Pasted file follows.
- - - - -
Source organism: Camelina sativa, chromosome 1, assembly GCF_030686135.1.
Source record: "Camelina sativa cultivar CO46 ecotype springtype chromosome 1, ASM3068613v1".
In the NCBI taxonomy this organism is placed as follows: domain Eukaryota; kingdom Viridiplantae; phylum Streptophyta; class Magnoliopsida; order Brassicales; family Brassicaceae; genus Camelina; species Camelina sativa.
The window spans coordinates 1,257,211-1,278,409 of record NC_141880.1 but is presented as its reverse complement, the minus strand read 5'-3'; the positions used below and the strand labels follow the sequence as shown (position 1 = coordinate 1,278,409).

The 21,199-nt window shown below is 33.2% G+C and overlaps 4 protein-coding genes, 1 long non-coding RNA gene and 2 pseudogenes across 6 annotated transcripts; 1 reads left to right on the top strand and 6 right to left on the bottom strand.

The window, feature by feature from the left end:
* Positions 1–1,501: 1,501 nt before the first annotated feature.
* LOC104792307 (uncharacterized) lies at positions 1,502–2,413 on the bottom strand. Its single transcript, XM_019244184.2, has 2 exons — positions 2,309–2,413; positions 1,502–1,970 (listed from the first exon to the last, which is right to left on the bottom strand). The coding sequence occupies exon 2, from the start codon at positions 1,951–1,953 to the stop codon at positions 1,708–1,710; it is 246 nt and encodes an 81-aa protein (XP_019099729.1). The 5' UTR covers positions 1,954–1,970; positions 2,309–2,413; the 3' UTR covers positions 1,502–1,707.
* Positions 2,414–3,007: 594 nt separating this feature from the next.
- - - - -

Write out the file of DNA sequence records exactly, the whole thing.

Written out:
Source organism: Camelina sativa, chromosome 1, assembly GCF_030686135.1.
Source record: "Camelina sativa cultivar CO46 ecotype springtype chromosome 1, ASM3068613v1".
In the NCBI taxonomy this organism is placed as follows: domain Eukaryota; kingdom Viridiplantae; phylum Streptophyta; class Magnoliopsida; order Brassicales; family Brassicaceae; genus Camelina; species Camelina sativa.
The window spans coordinates 1,257,211-1,278,409 of record NC_141880.1 but is presented as its reverse complement, the minus strand read 5'-3'; the positions used below and the strand labels follow the sequence as shown (position 1 = coordinate 1,278,409).

The 21,199-nt window shown below is 33.2% G+C and overlaps 4 protein-coding genes, 1 long non-coding RNA gene and 2 pseudogenes across 6 annotated transcripts; 1 reads left to right on the top strand and 6 right to left on the bottom strand.

The window, feature by feature from the left end:
* Positions 1–1,501: 1,501 nt before the first annotated feature.
* LOC104792307 (uncharacterized) lies at positions 1,502–2,413 on the bottom strand. Its single transcript, XM_019244184.2, has 2 exons — positions 2,309–2,413; positions 1,502–1,970 (listed from the first exon to the last, which is right to left on the bottom strand). The coding sequence occupies exon 2, from the start codon at positions 1,951–1,953 to the stop codon at positions 1,708–1,710; it is 246 nt and encodes an 81-aa protein (XP_019099729.1). The 5' UTR covers positions 1,954–1,970; positions 2,309–2,413; the 3' UTR covers positions 1,502–1,707.
* Positions 2,414–3,007: 594 nt separating this feature from the next.